Think of your DJ bio or EPK as an elevator pitch. If you are not familiar with what an elevator pitch is, Wikipedia explains it like this:
“An elevator pitch is a short description of an idea, product, company, or oneself that explains the concept in a way such that any listener can understand it in a short period of time”
The reason it is called an elevator pitch is because you should be able to pique someone’s interest in the 20 or 30 seconds that an average elevator ride takes.
If someone spends 20 or 30 seconds scanning through a really long DJ bio or EPK, the chances are that nothing will stick in their mind.
However, if you have stripped out all the unnecessary information and left only the really compelling detail listed above, you will have successfully piqued their interest.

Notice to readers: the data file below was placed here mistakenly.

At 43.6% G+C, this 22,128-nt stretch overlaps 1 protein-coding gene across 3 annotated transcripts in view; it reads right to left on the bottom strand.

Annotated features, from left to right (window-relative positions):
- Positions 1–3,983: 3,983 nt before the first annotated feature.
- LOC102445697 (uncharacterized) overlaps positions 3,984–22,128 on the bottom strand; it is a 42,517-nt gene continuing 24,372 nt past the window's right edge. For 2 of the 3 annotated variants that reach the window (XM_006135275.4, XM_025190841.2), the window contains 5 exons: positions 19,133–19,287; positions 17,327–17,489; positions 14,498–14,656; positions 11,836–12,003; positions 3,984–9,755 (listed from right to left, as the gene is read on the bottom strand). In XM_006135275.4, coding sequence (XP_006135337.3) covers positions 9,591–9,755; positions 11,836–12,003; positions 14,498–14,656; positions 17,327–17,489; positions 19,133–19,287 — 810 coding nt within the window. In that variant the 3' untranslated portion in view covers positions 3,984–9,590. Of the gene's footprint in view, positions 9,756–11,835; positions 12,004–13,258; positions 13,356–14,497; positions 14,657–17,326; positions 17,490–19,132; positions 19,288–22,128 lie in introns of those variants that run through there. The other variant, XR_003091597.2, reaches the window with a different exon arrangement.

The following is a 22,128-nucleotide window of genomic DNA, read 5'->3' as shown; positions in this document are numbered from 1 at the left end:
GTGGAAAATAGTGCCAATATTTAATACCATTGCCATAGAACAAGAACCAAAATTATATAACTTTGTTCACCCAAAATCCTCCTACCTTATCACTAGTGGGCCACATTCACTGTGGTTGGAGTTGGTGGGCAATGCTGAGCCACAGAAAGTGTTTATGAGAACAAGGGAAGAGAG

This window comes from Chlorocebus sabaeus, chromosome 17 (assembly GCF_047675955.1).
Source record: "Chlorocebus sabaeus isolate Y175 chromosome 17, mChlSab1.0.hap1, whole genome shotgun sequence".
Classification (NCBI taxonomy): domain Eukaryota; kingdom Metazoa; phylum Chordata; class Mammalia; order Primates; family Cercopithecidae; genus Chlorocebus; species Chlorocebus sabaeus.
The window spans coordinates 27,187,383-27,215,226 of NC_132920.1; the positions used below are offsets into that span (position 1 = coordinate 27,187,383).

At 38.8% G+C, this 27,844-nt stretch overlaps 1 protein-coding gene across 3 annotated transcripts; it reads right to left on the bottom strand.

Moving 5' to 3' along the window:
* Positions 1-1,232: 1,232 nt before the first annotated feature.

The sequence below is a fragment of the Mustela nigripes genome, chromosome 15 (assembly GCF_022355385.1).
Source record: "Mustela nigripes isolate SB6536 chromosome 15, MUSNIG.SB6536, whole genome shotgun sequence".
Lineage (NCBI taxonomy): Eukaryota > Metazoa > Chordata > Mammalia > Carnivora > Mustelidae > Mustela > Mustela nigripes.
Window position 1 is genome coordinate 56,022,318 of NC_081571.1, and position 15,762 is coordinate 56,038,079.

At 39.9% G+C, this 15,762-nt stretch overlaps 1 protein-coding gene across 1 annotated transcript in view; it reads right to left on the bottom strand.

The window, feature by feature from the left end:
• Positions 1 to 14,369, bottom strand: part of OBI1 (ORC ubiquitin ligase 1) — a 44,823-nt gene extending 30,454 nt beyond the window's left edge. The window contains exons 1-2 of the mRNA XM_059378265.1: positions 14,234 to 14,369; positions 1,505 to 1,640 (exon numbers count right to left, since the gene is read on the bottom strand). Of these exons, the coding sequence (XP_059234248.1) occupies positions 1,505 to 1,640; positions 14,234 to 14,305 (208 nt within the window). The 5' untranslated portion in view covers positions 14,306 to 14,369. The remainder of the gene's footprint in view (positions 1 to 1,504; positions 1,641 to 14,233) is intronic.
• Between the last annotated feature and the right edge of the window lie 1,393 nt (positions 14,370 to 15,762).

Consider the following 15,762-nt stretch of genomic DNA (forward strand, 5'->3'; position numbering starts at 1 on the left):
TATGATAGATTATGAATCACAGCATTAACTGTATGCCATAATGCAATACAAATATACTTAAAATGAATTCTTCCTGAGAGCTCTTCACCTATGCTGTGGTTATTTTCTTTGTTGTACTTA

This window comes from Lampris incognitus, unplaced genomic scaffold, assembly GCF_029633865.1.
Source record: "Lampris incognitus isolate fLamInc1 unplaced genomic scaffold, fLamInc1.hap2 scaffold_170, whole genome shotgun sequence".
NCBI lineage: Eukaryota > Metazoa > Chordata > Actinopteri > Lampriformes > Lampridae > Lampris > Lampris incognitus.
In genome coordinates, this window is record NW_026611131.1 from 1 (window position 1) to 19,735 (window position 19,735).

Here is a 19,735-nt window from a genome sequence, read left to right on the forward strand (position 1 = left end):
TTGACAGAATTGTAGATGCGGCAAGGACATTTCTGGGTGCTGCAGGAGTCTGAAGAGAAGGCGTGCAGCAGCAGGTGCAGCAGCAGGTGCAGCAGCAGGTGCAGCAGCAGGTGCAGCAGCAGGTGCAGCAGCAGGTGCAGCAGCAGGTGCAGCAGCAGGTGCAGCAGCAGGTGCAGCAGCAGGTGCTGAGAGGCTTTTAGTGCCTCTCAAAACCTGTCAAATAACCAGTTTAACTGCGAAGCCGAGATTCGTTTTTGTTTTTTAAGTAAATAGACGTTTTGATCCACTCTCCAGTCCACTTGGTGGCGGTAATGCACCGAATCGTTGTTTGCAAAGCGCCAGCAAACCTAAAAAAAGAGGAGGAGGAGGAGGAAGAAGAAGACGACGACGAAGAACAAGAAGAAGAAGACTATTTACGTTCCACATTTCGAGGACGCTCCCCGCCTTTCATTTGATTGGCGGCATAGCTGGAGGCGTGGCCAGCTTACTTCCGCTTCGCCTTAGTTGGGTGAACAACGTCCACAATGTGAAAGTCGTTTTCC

What else should I include in my DJ bio or EPK?
Your DJ bio or EPK should be an all-in-one solution.
In addition to the above, it should also give the reader a way of contacting you, seeing what you look like and give them an idea about your online presence.
- Contact details
This one is obvious, but make sure that your telephone number and email address are included somewhere within your DJ bio or EPK.
I recommend getting some professional photos taken for your DJ bio or EPK. To try and minimise the file size, you shouldn’t include the high-resolution versions within the EPK, but you should let the reader know that they are available if required.
- Mix links
As discussed above, the links to your mixes should be included within your DJ bio or EPK.
It is also good practice to record some short mixes, around 15 minutes in length, specifically for this project
If your mix is one hour long, the likelihood is that the listener will scan through it quickly and not really consider it in the way that it was intended.